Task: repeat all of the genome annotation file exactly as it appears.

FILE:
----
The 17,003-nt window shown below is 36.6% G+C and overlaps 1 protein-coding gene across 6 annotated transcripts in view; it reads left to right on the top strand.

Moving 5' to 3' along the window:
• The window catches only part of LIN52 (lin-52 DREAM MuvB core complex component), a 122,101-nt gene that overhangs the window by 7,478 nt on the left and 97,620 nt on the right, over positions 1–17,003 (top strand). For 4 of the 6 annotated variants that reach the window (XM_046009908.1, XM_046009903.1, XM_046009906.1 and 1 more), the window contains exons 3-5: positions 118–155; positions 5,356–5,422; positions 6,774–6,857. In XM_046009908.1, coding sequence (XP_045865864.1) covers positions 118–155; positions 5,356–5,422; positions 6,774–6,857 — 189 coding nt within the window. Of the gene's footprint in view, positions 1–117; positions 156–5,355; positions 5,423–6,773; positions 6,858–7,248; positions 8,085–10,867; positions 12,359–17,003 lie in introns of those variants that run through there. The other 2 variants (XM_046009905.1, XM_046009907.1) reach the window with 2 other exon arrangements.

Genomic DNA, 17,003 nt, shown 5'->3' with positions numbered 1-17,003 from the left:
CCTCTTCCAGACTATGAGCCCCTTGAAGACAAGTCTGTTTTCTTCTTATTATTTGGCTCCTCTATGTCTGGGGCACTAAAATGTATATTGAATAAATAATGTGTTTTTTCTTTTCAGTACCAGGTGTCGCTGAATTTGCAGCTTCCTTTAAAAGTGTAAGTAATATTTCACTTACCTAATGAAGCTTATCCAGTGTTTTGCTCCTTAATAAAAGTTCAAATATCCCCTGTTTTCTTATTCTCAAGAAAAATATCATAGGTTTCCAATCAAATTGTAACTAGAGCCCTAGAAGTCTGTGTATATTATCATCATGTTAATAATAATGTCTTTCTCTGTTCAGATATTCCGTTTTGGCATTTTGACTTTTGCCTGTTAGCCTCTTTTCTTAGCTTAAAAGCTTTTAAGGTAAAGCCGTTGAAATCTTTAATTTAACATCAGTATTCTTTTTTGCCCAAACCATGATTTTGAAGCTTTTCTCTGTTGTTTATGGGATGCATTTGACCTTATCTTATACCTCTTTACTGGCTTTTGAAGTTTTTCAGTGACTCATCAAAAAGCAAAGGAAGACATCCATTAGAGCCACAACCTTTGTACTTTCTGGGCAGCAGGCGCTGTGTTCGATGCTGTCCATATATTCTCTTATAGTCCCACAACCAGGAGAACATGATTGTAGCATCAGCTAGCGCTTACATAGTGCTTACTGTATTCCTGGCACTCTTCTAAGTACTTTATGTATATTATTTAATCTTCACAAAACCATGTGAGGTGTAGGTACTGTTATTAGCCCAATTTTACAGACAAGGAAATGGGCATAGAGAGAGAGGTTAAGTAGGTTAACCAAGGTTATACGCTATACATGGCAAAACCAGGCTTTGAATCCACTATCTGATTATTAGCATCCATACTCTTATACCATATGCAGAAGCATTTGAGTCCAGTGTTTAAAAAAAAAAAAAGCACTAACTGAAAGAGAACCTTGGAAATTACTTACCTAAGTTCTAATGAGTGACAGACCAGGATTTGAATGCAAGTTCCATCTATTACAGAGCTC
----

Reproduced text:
The 17,003-nt window shown below is 36.6% G+C and overlaps 1 protein-coding gene across 6 annotated transcripts in view; it reads left to right on the top strand.

Moving 5' to 3' along the window:
• The window catches only part of LIN52 (lin-52 DREAM MuvB core complex component), a 122,101-nt gene that overhangs the window by 7,478 nt on the left and 97,620 nt on the right, over positions 1–17,003 (top strand). For 4 of the 6 annotated variants that reach the window (XM_046009908.1, XM_046009903.1, XM_046009906.1 and 1 more), the window contains exons 3-5: positions 118–155; positions 5,356–5,422; positions 6,774–6,857. In XM_046009908.1, coding sequence (XP_045865864.1) covers positions 118–155; positions 5,356–5,422; positions 6,774–6,857 — 189 coding nt within the window. Of the gene's footprint in view, positions 1–117; positions 156–5,355; positions 5,423–6,773; positions 6,858–7,248; positions 8,085–10,867; positions 12,359–17,003 lie in introns of those variants that run through there. The other 2 variants (XM_046009905.1, XM_046009907.1) reach the window with 2 other exon arrangements.

Genomic DNA, 17,003 nt, shown 5'->3' with positions numbered 1-17,003 from the left:
CCTCTTCCAGACTATGAGCCCCTTGAAGACAAGTCTGTTTTCTTCTTATTATTTGGCTCCTCTATGTCTGGGGCACTAAAATGTATATTGAATAAATAATGTGTTTTTTCTTTTCAGTACCAGGTGTCGCTGAATTTGCAGCTTCCTTTAAAAGTGTAAGTAATATTTCACTTACCTAATGAAGCTTATCCAGTGTTTTGCTCCTTAATAAAAGTTCAAATATCCCCTGTTTTCTTATTCTCAAGAAAAATATCATAGGTTTCCAATCAAATTGTAACTAGAGCCCTAGAAGTCTGTGTATATTATCATCATGTTAATAATAATGTCTTTCTCTGTTCAGATATTCCGTTTTGGCATTTTGACTTTTGCCTGTTAGCCTCTTTTCTTAGCTTAAAAGCTTTTAAGGTAAAGCCGTTGAAATCTTTAATTTAACATCAGTATTCTTTTTTGCCCAAACCATGATTTTGAAGCTTTTCTCTGTTGTTTATGGGATGCATTTGACCTTATCTTATACCTCTTTACTGGCTTTTGAAGTTTTTCAGTGACTCATCAAAAAGCAAAGGAAGACATCCATTAGAGCCACAACCTTTGTACTTTCTGGGCAGCAGGCGCTGTGTTCGATGCTGTCCATATATTCTCTTATAGTCCCACAACCAGGAGAACATGATTGTAGCATCAGCTAGCGCTTACATAGTGCTTACTGTATTCCTGGCACTCTTCTAAGTACTTTATGTATATTATTTAATCTTCACAAAACCATGTGAGGTGTAGGTACTGTTATTAGCCCAATTTTACAGACAAGGAAATGGGCATAGAGAGAGAGGTTAAGTAGGTTAACCAAGGTTATACGCTATACATGGCAAAACCAGGCTTTGAATCCACTATCTGATTATTAGCATCCATACTCTTATACCATATGCAGAAGCATTTGAGTCCAGTGTTTAAAAAAAAAAAAAGCACTAACTGAAAGAGAACCTTGGAAATTACTTACCTAAGTTCTAATGAGTGACAGACCAGGATTTGAATGCAAGTTCCATCTATTACAGAGCTC